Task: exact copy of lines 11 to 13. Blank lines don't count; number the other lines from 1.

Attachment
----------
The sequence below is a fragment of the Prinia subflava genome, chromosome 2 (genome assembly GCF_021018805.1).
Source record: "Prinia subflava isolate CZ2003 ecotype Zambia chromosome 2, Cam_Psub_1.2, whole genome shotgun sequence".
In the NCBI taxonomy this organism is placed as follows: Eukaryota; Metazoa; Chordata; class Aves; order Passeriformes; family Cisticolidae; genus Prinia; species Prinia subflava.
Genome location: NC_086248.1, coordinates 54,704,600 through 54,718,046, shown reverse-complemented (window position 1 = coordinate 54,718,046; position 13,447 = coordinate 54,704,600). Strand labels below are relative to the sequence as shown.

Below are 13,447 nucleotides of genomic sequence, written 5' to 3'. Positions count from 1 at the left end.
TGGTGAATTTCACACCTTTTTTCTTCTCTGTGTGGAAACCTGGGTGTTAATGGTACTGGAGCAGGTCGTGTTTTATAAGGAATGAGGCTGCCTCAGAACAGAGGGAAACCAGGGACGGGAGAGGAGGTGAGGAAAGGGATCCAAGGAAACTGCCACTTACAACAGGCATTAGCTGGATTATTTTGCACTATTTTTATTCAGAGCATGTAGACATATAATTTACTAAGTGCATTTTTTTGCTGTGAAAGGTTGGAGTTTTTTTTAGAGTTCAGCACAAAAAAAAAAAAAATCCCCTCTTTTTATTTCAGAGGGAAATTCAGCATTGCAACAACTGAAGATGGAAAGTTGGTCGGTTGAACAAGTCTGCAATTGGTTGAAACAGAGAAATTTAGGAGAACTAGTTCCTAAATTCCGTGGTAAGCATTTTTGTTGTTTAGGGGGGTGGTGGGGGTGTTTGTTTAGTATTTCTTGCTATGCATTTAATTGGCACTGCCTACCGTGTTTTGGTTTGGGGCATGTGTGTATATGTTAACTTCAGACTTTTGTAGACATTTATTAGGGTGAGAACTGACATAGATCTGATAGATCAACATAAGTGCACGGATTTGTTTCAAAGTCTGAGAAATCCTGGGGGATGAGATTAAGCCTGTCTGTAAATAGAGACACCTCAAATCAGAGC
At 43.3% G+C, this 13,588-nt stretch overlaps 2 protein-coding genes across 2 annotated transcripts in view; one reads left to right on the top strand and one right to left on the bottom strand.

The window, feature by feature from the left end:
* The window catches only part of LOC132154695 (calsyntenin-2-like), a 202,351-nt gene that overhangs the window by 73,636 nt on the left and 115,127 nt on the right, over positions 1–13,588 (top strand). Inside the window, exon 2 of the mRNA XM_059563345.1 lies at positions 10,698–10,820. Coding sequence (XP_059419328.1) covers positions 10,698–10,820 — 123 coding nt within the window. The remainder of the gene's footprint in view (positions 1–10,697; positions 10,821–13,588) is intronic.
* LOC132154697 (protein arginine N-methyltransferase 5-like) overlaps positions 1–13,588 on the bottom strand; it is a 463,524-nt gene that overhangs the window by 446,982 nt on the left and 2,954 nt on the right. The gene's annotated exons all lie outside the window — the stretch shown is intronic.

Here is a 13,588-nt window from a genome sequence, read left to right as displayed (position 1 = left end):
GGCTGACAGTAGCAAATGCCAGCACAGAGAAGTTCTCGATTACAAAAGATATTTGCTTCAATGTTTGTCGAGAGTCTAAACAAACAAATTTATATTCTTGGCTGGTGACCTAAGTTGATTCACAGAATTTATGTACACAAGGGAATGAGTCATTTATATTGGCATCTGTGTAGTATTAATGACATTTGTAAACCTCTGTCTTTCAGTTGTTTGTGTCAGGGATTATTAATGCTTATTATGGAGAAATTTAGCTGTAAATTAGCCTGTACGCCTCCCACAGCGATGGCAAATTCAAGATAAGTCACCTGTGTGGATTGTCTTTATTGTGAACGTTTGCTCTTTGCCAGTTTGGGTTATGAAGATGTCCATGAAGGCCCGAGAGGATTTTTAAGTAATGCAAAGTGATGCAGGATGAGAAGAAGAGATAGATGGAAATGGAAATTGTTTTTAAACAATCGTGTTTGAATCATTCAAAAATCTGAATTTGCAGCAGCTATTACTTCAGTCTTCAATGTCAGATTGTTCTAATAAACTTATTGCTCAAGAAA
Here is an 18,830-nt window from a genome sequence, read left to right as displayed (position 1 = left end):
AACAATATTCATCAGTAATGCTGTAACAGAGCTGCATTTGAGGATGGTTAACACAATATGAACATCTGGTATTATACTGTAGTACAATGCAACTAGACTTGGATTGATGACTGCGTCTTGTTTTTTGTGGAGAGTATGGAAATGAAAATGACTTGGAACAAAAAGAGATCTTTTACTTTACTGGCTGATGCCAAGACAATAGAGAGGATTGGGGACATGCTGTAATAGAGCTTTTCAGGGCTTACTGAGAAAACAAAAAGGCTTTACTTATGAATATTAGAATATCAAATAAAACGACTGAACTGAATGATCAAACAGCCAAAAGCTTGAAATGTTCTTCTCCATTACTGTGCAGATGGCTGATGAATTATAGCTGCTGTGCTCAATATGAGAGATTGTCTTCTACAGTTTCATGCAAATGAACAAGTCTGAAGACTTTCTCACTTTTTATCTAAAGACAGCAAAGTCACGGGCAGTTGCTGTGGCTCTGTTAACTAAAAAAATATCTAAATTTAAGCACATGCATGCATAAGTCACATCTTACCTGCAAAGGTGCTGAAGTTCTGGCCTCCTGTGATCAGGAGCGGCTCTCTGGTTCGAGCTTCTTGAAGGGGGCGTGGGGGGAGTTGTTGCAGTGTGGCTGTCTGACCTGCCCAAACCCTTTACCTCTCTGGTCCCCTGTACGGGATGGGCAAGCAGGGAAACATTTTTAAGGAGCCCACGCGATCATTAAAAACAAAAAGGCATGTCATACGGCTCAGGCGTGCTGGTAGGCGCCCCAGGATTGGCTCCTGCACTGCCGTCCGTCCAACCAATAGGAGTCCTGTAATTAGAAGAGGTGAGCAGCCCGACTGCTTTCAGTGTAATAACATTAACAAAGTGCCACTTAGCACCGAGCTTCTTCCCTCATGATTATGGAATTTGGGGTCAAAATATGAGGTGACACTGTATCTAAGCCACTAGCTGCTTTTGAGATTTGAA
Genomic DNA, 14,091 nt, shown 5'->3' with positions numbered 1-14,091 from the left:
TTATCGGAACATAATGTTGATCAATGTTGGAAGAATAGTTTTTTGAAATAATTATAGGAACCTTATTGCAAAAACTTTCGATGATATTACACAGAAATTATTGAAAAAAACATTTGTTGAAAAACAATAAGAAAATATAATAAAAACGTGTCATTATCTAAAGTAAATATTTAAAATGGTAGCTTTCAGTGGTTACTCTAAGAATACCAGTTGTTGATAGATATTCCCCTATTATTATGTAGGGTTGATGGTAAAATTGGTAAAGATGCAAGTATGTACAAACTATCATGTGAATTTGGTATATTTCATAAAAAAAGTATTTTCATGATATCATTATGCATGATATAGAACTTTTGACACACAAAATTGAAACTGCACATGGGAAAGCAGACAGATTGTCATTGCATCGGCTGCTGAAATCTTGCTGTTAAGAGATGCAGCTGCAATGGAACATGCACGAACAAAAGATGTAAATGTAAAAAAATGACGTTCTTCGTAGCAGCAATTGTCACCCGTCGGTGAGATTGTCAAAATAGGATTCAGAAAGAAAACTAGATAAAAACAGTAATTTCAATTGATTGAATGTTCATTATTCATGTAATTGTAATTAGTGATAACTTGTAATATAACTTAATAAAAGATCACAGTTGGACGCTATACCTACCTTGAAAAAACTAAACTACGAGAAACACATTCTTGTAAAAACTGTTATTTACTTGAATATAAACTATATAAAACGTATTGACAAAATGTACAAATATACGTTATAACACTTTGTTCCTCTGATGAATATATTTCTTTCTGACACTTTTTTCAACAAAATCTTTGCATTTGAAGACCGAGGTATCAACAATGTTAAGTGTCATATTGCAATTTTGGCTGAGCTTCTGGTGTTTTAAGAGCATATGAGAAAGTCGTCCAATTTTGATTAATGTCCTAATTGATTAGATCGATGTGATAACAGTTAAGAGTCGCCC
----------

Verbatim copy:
Here is a 13,588-nt window from a genome sequence, read left to right as displayed (position 1 = left end):
GGCTGACAGTAGCAAATGCCAGCACAGAGAAGTTCTCGATTACAAAAGATATTTGCTTCAATGTTTGTCGAGAGTCTAAACAAACAAATTTATATTCTTGGCTGGTGACCTAAGTTGATTCACAGAATTTATGTACACAAGGGAATGAGTCATTTATATTGGCATCTGTGTAGTATTAATGACATTTGTAAACCTCTGTCTTTCAGTTGTTTGTGTCAGGGATTATTAATGCTTATTATGGAGAAATTTAGCTGTAAATTAGCCTGTACGCCTCCCACAGCGATGGCAAATTCAAGATAAGTCACCTGTGTGGATTGTCTTTATTGTGAACGTTTGCTCTTTGCCAGTTTGGGTTATGAAGATGTCCATGAAGGCCCGAGAGGATTTTTAAGTAATGCAAAGTGATGCAGGATGAGAAGAAGAGATAGATGGAAATGGAAATTGTTTTTAAACAATCGTGTTTGAATCATTCAAAAATCTGAATTTGCAGCAGCTATTACTTCAGTCTTCAATGTCAGATTGTTCTAATAAACTTATTGCTCAAGAAA
Here is an 18,830-nt window from a genome sequence, read left to right as displayed (position 1 = left end):